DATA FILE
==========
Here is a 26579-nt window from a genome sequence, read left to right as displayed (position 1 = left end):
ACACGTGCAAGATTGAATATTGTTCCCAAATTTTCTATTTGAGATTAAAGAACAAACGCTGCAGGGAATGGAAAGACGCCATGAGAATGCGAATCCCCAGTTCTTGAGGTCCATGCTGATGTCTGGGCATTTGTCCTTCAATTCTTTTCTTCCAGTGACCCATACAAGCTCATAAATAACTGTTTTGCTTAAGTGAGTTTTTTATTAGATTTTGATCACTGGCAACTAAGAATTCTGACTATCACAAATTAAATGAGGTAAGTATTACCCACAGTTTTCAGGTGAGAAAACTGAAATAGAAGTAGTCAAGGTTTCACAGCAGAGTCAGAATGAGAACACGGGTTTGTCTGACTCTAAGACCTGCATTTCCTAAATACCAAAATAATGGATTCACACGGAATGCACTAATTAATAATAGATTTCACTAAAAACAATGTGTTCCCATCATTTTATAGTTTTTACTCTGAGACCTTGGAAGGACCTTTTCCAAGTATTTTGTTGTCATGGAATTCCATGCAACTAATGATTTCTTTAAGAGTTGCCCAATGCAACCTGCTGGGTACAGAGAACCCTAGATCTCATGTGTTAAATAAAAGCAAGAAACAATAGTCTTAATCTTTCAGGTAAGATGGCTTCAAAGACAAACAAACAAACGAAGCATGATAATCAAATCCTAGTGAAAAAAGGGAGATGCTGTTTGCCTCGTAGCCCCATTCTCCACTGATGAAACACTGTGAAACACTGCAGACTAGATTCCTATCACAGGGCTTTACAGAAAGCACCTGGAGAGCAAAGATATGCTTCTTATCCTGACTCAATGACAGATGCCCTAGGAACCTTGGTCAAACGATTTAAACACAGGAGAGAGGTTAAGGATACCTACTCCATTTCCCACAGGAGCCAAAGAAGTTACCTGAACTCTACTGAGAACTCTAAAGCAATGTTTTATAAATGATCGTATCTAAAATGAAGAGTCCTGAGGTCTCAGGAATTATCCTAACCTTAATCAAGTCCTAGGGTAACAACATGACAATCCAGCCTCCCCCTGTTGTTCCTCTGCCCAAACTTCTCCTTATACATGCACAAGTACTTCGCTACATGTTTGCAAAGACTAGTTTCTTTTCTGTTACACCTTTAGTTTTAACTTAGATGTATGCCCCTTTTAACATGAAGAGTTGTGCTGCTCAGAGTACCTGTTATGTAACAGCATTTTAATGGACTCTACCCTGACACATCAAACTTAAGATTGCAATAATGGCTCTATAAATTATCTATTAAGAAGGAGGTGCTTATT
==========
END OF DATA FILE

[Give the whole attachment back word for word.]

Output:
Here is a 26579-nt window from a genome sequence, read left to right as displayed (position 1 = left end):
ACACGTGCAAGATTGAATATTGTTCCCAAATTTTCTATTTGAGATTAAAGAACAAACGCTGCAGGGAATGGAAAGACGCCATGAGAATGCGAATCCCCAGTTCTTGAGGTCCATGCTGATGTCTGGGCATTTGTCCTTCAATTCTTTTCTTCCAGTGACCCATACAAGCTCATAAATAACTGTTTTGCTTAAGTGAGTTTTTTATTAGATTTTGATCACTGGCAACTAAGAATTCTGACTATCACAAATTAAATGAGGTAAGTATTACCCACAGTTTTCAGGTGAGAAAACTGAAATAGAAGTAGTCAAGGTTTCACAGCAGAGTCAGAATGAGAACACGGGTTTGTCTGACTCTAAGACCTGCATTTCCTAAATACCAAAATAATGGATTCACACGGAATGCACTAATTAATAATAGATTTCACTAAAAACAATGTGTTCCCATCATTTTATAGTTTTTACTCTGAGACCTTGGAAGGACCTTTTCCAAGTATTTTGTTGTCATGGAATTCCATGCAACTAATGATTTCTTTAAGAGTTGCCCAATGCAACCTGCTGGGTACAGAGAACCCTAGATCTCATGTGTTAAATAAAAGCAAGAAACAATAGTCTTAATCTTTCAGGTAAGATGGCTTCAAAGACAAACAAACAAACGAAGCATGATAATCAAATCCTAGTGAAAAAAGGGAGATGCTGTTTGCCTCGTAGCCCCATTCTCCACTGATGAAACACTGTGAAACACTGCAGACTAGATTCCTATCACAGGGCTTTACAGAAAGCACCTGGAGAGCAAAGATATGCTTCTTATCCTGACTCAATGACAGATGCCCTAGGAACCTTGGTCAAACGATTTAAACACAGGAGAGAGGTTAAGGATACCTACTCCATTTCCCACAGGAGCCAAAGAAGTTACCTGAACTCTACTGAGAACTCTAAAGCAATGTTTTATAAATGATCGTATCTAAAATGAAGAGTCCTGAGGTCTCAGGAATTATCCTAACCTTAATCAAGTCCTAGGGTAACAACATGACAATCCAGCCTCCCCCTGTTGTTCCTCTGCCCAAACTTCTCCTTATACATGCACAAGTACTTCGCTACATGTTTGCAAAGACTAGTTTCTTTTCTGTTACACCTTTAGTTTTAACTTAGATGTATGCCCCTTTTAACATGAAGAGTTGTGCTGCTCAGAGTACCTGTTATGTAACAGCATTTTAATGGACTCTACCCTGACACATCAAACTTAAGATTGCAATAATGGCTCTATAAATTATCTATTAAGAAGGAGGTGCTTATT